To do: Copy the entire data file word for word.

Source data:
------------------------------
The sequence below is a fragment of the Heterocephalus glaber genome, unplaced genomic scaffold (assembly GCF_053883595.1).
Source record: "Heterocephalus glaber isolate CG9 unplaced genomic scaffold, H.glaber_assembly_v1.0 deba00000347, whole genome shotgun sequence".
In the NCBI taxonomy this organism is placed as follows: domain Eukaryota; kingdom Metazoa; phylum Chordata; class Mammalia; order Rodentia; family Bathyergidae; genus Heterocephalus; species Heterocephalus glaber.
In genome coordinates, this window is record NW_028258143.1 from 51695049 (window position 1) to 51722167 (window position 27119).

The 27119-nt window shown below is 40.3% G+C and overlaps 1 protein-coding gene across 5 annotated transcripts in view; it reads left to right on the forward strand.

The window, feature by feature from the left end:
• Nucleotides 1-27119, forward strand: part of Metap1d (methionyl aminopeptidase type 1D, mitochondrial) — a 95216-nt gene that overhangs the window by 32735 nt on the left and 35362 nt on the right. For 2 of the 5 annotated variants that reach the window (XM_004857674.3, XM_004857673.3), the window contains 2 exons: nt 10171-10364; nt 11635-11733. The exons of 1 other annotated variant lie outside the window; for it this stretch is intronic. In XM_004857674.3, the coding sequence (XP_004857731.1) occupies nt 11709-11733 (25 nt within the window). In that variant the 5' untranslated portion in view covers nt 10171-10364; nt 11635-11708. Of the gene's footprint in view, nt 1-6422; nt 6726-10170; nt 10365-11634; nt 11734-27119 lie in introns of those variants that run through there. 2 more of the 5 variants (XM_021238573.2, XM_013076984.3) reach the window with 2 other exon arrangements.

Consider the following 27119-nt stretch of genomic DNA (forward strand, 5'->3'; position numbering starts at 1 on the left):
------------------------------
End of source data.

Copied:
The sequence below is a fragment of the Heterocephalus glaber genome, unplaced genomic scaffold (assembly GCF_053883595.1).
Source record: "Heterocephalus glaber isolate CG9 unplaced genomic scaffold, H.glaber_assembly_v1.0 deba00000347, whole genome shotgun sequence".
In the NCBI taxonomy this organism is placed as follows: domain Eukaryota; kingdom Metazoa; phylum Chordata; class Mammalia; order Rodentia; family Bathyergidae; genus Heterocephalus; species Heterocephalus glaber.
In genome coordinates, this window is record NW_028258143.1 from 51695049 (window position 1) to 51722167 (window position 27119).

The 27119-nt window shown below is 40.3% G+C and overlaps 1 protein-coding gene across 5 annotated transcripts in view; it reads left to right on the forward strand.

The window, feature by feature from the left end:
• Nucleotides 1-27119, forward strand: part of Metap1d (methionyl aminopeptidase type 1D, mitochondrial) — a 95216-nt gene that overhangs the window by 32735 nt on the left and 35362 nt on the right. For 2 of the 5 annotated variants that reach the window (XM_004857674.3, XM_004857673.3), the window contains 2 exons: nt 10171-10364; nt 11635-11733. The exons of 1 other annotated variant lie outside the window; for it this stretch is intronic. In XM_004857674.3, the coding sequence (XP_004857731.1) occupies nt 11709-11733 (25 nt within the window). In that variant the 5' untranslated portion in view covers nt 10171-10364; nt 11635-11708. Of the gene's footprint in view, nt 1-6422; nt 6726-10170; nt 10365-11634; nt 11734-27119 lie in introns of those variants that run through there. 2 more of the 5 variants (XM_021238573.2, XM_013076984.3) reach the window with 2 other exon arrangements.

Consider the following 27119-nt stretch of genomic DNA (forward strand, 5'->3'; position numbering starts at 1 on the left):